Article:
Lately, though, I’ve been making shorter and more frequent grocery trips. Then the planning is sort of reversed: “What do I want for dinner tomorrow night? Hmm. Chicken with a green salad sounds good. I’ll stop and get chicken and lettuce after work.”

I menu plan for 2 or at a stretch 3 weeks at a time because I hatehateHATE thinking of what to make each day.

I use a spreadsheet to d oit, and have about 200 meal ideas stored up, so I can just copy and paste in whatever we’ll eat that 2 weeks.

Like for a typical week we might have:

  • Roasted Garlic Oven-Baked Chicken, Canned Biscuits, Cooked Spinach, Green salad
  • Chicken Parmesean (from scratch), 1 hour italian Dinner rolls, Spaghetti, Mozzarella cheese, Frozen Green Beans, Green Salad
  • Grilled Cheese & Ham & tomato sandwiches, chips, pickles, Baked beans
  • Costco Chicken, Cranberry, Boxed Stuffing, Steamed Zuchiini, mashed potatos, Ice Cream & strawberries

For a cookout with friends I can choose from

  • Bullseye burgers on the grill, Hot Dogs, Fries, Veggie skewers, Hamburger buns, Gingerale, lemonade, apple juice, Ice cream sandwiches
    -BBQ Cheese Burgers, Shish Kebobs, Baked French Fries, Green Salad, Water, milk, Strawberries and Icecream

And so on.

I find that just spending one Saturday where I thought of every meal in the world that we enjoy, and including all the components, makes bi-weekly menu planning a copy-and-paste process from then on, and very easy. If we go out somewhere to eat, or at a friends, and we eat a meal we like, I’ll add it to my list.

Then, once a every 2 weeks I assemble my menu, find recipies for anything I don’t know how to make, mark off all the ingredients we have in stock and assemble my grocery list. (I keep a running list of everything I buy and just mark off the things we need that week)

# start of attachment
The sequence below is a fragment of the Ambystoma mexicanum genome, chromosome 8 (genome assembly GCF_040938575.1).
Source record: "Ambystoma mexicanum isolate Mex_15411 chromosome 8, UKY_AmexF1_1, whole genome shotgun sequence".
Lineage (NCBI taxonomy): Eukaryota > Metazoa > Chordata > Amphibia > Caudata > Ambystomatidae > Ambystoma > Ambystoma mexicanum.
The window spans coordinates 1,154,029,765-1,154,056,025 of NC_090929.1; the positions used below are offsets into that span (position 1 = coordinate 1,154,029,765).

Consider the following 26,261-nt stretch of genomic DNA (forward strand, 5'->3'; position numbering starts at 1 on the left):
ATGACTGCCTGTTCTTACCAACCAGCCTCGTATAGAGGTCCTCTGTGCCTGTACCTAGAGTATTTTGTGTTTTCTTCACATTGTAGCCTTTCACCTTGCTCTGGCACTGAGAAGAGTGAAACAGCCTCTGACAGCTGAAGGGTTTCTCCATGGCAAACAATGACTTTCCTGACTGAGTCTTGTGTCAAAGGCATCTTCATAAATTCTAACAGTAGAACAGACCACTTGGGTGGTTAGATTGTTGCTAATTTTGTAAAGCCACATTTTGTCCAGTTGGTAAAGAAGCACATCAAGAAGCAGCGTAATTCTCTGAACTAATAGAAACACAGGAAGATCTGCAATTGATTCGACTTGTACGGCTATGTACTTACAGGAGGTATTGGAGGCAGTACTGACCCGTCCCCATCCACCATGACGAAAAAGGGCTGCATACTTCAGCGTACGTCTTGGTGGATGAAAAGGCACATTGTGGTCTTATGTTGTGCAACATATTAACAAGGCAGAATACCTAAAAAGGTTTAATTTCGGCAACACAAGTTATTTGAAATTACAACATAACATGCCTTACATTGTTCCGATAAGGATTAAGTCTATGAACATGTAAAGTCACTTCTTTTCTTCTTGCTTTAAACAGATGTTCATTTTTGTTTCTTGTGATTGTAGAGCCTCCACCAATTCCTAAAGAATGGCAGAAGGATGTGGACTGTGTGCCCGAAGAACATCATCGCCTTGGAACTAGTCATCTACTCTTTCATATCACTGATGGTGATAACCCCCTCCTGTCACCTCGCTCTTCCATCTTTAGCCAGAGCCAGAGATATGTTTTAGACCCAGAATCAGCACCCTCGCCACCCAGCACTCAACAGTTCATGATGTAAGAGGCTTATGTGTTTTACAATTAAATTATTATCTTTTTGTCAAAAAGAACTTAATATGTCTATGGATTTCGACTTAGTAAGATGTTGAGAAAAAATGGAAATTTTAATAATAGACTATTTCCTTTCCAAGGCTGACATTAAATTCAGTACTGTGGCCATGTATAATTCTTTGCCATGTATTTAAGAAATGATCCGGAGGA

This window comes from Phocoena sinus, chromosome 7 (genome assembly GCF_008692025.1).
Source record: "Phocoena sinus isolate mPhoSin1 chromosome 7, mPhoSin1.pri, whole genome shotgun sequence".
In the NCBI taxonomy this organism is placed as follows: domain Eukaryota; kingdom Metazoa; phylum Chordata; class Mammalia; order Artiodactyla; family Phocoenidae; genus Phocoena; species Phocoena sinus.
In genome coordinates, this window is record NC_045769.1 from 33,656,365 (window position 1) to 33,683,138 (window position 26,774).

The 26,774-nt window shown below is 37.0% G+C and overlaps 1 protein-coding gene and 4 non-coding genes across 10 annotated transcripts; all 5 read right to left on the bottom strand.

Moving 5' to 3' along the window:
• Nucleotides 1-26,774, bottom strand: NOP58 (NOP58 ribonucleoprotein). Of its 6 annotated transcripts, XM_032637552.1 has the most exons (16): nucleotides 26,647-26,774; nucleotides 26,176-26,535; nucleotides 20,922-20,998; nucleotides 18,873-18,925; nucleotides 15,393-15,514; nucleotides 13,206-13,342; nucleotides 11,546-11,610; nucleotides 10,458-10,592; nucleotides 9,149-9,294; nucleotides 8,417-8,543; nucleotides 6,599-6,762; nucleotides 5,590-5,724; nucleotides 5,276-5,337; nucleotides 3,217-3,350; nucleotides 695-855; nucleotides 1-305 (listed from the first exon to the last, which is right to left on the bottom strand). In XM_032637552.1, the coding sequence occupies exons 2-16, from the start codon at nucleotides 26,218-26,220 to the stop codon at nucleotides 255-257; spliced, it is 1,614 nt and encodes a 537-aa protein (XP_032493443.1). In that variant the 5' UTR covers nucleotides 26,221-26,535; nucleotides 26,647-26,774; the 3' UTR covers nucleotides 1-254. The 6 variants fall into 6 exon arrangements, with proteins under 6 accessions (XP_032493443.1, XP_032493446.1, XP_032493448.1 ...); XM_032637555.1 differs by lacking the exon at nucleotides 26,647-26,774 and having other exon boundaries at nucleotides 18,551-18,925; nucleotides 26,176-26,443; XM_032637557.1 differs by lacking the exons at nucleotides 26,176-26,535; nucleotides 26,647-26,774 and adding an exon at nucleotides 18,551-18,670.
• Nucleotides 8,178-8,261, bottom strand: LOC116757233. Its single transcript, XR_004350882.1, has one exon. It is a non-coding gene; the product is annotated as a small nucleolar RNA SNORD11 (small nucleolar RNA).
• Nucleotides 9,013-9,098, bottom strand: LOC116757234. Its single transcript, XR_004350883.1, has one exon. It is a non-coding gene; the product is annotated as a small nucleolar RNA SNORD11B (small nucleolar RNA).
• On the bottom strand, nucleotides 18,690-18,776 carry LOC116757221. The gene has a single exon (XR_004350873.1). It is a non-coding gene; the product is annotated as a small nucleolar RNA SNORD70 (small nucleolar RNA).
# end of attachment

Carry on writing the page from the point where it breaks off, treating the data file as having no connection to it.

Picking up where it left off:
I’ll also add that you may want to allow yourself some flexability. The “I’ll eat X on monday and Y on tuesday” doesn’t work for everyone. Even for my family if I planned burgers for Saturday but when we get to that day we are in the mood for grilled cheese (or more likely don’t care to fire up the grill etc) I’ll switch it up and move burgers to what used to be grilled cheese’s day in the plan.

You don’t have to get as bizarrley obsessive as I do to get menu planning right, and I have been doing it for 6 years so have it very finely tuned to my style. For you it might just be grabbing scrap paper, writing 4 main dishes you like and then hitting the grocery store.

Good luck!

cookforgood.com, although it’s vegetarian (but you could certainly add meat.) You can try some of the recipes on the website, but the inexpensive e-books offer menu planning for whole months.

Try joining One Touch Gold it is actually my glucometer company, but they have a nice menu planning area, and it is free. Very healthy food plans =) You can print out the menus, recipes and a shopping list.

Neither of us is that fond of shopping, so once a week, with maybe an emergency stop for milk or something would be best.